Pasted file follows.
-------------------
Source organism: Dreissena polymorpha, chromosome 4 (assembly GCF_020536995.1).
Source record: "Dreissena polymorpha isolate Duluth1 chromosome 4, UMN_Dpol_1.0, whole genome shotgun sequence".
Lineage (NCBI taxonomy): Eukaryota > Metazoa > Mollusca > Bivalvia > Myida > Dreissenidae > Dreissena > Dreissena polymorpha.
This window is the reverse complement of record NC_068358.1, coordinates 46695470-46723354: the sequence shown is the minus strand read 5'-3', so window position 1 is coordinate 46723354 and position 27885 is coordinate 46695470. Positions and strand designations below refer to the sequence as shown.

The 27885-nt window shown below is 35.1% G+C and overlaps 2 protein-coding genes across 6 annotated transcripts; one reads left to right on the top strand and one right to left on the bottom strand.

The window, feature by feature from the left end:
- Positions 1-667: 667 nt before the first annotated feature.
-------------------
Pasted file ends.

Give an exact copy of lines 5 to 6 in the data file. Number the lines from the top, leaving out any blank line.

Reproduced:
The 27885-nt window shown below is 35.1% G+C and overlaps 2 protein-coding genes across 6 annotated transcripts; one reads left to right on the top strand and one right to left on the bottom strand.

The window, feature by feature from the left end: